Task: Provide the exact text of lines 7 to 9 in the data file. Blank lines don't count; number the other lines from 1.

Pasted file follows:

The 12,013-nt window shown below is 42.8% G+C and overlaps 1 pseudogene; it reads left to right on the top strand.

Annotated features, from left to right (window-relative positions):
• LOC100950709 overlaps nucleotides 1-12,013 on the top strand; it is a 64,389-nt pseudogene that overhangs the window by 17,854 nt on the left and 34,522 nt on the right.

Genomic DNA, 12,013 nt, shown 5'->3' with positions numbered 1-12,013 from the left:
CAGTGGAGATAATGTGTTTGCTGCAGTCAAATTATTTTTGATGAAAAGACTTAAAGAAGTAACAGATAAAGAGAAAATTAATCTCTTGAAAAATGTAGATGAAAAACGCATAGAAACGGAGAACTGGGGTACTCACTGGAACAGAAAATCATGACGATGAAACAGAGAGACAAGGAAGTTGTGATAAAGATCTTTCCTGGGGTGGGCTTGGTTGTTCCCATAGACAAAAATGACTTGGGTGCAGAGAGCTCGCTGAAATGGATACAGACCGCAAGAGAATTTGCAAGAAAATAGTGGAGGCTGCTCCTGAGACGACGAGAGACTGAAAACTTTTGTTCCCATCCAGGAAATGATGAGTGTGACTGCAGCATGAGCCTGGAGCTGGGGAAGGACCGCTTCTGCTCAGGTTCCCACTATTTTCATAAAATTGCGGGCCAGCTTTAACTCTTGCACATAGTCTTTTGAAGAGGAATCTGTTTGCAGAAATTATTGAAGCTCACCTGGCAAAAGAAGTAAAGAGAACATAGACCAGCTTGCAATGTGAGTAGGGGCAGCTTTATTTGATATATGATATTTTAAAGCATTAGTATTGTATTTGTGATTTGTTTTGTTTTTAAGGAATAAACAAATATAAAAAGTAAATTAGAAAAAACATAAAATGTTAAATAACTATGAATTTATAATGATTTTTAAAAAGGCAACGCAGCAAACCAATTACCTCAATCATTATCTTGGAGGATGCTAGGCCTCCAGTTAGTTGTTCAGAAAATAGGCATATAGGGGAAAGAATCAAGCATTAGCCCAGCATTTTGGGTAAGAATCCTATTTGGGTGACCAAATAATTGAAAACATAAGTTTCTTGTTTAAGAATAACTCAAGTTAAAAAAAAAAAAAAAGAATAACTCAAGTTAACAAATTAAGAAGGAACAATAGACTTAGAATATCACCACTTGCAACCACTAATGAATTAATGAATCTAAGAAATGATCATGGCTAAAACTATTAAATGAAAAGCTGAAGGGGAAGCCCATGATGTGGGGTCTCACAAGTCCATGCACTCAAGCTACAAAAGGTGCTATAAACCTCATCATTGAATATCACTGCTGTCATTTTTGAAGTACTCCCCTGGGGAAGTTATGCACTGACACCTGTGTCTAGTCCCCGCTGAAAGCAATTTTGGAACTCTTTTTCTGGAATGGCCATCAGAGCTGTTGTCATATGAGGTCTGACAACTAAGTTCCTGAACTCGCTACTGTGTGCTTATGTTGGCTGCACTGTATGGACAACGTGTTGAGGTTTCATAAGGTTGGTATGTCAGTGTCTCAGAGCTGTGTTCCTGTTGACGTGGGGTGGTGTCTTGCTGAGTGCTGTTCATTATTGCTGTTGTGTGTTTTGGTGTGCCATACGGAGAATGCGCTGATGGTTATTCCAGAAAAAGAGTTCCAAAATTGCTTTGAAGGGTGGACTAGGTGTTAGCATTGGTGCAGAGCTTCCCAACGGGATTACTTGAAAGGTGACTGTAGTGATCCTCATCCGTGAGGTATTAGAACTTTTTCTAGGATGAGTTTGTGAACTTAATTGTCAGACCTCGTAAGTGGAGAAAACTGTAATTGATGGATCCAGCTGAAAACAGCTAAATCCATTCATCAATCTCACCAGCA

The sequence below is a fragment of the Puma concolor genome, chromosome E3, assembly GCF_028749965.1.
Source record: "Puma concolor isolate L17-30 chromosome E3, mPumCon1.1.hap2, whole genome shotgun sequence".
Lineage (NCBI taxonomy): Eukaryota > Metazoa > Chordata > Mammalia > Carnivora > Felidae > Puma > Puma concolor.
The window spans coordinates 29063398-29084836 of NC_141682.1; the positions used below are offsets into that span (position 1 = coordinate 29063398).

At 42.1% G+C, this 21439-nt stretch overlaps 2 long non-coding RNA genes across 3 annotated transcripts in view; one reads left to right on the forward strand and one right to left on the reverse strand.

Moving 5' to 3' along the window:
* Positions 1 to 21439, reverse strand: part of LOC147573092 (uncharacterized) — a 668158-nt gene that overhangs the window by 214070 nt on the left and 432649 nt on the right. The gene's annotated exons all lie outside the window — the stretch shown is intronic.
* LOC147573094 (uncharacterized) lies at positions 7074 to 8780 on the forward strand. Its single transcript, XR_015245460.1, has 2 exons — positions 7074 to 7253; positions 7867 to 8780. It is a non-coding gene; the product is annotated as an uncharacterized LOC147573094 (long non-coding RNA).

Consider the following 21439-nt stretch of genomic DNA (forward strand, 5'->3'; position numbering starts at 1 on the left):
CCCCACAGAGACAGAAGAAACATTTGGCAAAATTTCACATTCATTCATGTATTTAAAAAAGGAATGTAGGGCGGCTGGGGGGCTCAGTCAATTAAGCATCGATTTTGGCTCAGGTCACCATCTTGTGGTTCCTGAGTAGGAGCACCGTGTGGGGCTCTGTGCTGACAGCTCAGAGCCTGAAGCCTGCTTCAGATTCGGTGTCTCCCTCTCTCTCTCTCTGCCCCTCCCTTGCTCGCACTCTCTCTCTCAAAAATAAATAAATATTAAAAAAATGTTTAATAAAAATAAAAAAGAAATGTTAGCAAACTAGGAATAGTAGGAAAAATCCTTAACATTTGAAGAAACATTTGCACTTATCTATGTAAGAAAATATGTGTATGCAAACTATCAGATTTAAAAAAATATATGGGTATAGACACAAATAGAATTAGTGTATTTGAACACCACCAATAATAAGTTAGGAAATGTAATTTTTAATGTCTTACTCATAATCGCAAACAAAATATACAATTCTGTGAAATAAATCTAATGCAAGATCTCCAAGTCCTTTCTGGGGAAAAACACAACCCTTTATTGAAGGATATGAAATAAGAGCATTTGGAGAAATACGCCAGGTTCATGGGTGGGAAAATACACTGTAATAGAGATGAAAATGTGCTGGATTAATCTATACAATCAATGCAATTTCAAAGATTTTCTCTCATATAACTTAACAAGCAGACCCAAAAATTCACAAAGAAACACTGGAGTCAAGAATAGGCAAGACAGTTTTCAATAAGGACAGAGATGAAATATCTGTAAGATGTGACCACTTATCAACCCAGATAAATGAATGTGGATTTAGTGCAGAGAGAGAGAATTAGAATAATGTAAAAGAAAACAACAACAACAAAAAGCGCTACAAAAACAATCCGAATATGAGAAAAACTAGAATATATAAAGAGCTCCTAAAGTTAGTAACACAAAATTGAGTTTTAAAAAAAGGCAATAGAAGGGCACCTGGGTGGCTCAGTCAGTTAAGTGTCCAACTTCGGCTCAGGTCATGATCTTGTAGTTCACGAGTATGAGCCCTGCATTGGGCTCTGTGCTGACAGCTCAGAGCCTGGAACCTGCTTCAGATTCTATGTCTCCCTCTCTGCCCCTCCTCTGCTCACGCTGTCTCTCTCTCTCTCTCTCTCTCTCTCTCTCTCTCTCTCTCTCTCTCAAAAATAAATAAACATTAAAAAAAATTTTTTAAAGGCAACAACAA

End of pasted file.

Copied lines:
Source record: "Puma concolor isolate L17-30 chromosome E3, mPumCon1.1.hap2, whole genome shotgun sequence".
Lineage (NCBI taxonomy): Eukaryota > Metazoa > Chordata > Mammalia > Carnivora > Felidae > Puma > Puma concolor.
The window spans coordinates 29063398-29084836 of NC_141682.1; the positions used below are offsets into that span (position 1 = coordinate 29063398).